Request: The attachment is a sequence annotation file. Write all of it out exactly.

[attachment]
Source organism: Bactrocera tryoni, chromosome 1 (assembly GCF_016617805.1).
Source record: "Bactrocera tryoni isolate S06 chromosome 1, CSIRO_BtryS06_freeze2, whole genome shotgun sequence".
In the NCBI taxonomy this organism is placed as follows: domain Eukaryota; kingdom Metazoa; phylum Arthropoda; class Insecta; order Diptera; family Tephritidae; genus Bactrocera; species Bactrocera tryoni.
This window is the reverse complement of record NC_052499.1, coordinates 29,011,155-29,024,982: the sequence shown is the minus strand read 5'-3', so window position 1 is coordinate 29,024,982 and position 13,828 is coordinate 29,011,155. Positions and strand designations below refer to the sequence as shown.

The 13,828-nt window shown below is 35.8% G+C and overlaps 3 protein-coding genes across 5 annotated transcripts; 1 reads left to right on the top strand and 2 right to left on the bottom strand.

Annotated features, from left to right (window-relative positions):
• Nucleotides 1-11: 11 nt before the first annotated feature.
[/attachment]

Source organism: Bactrocera tryoni, chromosome 1 (assembly GCF_016617805.1).
Source record: "Bactrocera tryoni isolate S06 chromosome 1, CSIRO_BtryS06_freeze2, whole genome shotgun sequence".
In the NCBI taxonomy this organism is placed as follows: domain Eukaryota; kingdom Metazoa; phylum Arthropoda; class Insecta; order Diptera; family Tephritidae; genus Bactrocera; species Bactrocera tryoni.
This window is the reverse complement of record NC_052499.1, coordinates 29,011,155-29,024,982: the sequence shown is the minus strand read 5'-3', so window position 1 is coordinate 29,024,982 and position 13,828 is coordinate 29,011,155. Positions and strand designations below refer to the sequence as shown.

The 13,828-nt window shown below is 35.8% G+C and overlaps 3 protein-coding genes across 5 annotated transcripts; 1 reads left to right on the top strand and 2 right to left on the bottom strand.

Annotated features, from left to right (window-relative positions):
• Nucleotides 1-11: 11 nt before the first annotated feature.